Before Christmas, the young men in the village start to prepare all the carols and the traditions, including the Viflaim (a religious theatre play, acted on a stage in front of the church), just as the elders of the village guide them. On the Christmas Eve, all the houses must have their lights on, with their wooden gates and doors open, so as the carol singers can enter the house. Dressed in traditional costumes, that have a special beauty, the waits- children and young people – pass through to all the houses in the village and proclaim the Birth of Jesus.
In Maramures, the idea of decorating the Christmas tree was hardly accepted, because, in the conception of the village, the decoration of the tree was assimilated to death. That’s why, only in the mid-20s, Maramures’ inhabitants began to decorate the tree around the winter holidays.
At the end of the month of December, in Sighetu Marmatiei it is organized the Festival of Winter Traditions and Customs. The good news is that the traditions do not start and end with the Christmas, as there are different customs and carols for all the preparations and celebration, starting the middle of December until the 7th of January.
The New Years Eve is celebrated in Maramures’ villages all night, with music and traditional dances, carols, delicious foods and drinks and especially, with joie de vivre. In the night between the years, the village is animated by waits which are announcing with their traditional carols and songs the New Year.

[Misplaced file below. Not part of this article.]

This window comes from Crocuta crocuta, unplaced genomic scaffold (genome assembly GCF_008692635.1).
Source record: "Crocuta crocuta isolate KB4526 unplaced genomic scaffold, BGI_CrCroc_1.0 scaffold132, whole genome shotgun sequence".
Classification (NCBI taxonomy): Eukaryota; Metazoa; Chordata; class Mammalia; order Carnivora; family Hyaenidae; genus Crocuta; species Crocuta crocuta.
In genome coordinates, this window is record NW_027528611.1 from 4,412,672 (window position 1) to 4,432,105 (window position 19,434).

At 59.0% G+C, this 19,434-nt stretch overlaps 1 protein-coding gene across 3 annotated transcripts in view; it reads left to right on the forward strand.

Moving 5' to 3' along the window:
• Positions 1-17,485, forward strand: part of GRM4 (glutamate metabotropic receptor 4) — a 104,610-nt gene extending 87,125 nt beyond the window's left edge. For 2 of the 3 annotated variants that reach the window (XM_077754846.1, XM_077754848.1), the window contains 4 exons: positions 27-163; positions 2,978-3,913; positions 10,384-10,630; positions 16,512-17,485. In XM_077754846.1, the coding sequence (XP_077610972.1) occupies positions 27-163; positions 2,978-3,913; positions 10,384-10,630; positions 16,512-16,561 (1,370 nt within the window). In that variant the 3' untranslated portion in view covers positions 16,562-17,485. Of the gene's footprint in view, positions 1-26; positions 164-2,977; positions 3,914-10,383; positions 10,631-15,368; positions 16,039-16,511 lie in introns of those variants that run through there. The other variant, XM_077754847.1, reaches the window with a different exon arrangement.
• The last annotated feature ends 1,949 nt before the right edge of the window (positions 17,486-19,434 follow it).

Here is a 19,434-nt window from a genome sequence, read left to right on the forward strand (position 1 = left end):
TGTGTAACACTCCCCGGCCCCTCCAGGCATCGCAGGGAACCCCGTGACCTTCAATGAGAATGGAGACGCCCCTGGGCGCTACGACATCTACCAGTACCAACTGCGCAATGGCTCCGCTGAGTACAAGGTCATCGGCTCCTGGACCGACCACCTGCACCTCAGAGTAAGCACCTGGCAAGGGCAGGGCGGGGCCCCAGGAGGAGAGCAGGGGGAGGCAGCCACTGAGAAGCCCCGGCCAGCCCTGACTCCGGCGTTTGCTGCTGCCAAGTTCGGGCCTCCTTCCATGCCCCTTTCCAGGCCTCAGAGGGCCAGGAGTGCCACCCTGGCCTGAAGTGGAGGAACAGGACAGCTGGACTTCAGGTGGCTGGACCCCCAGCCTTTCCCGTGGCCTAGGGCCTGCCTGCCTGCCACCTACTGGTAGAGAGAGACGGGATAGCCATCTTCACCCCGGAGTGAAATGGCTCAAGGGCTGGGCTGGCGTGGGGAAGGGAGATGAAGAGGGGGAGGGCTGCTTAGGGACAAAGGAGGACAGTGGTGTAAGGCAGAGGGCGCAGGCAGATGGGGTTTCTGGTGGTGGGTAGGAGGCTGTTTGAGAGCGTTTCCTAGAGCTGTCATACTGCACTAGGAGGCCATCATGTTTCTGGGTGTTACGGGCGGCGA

All the villages located on the Iza, Marei, Viseu and Tisei valleys form a true outdoor museum. The land of Maramures is also called the “Land of Wood”, as the craft of wood carving has been performed in this region for over 900 years. The entire region is world renowned for its wooden churches, the high and sharp spires, and shingle roofs.
Preluca Noua village is renowned for having a strange record: it has 10 cemeteries, counting only 100 houses and 300 inhabitants. This is due to the fact that the inhabitants did not find a suitable place large enough to raise a single cemetery. This village unique charm comes from its very old clay and earth houses, with straw roofs, and is also renowned for the traditional cheese products that have been made here for generations.
All the tourists should spend at least one night in Breb, to admire the old houses and to see the most beautiful sky. In addition, near the village of Breb you can visit the protected nature reserve of Ocna Sugatag, where wildlife is thriving and you can see vipers, the Eurasian bittern, the Carpathian salamander and many other creatures.
Vişeul de Sus is another beautiful village in Maramureş, renowned for the Mocanita, a narrow-gauge railway built after World War I, intended for the wood transport. Today, it is used for tourist purposes. The village hides many typical beauties of the area and deserves to be visited, and a ride with Mocanita should not be missed.
To have a complete view over Maramures’ customs, traditions and architecture there are two museums which have gathered some of the best testimonies of the rural life:
The Maramures Village Museum is an outdoor museum hosting a true“reservation” of monuments of peasant architecture, some dating back in the 16th century, bringing the best of this region’s specific architecture in one place.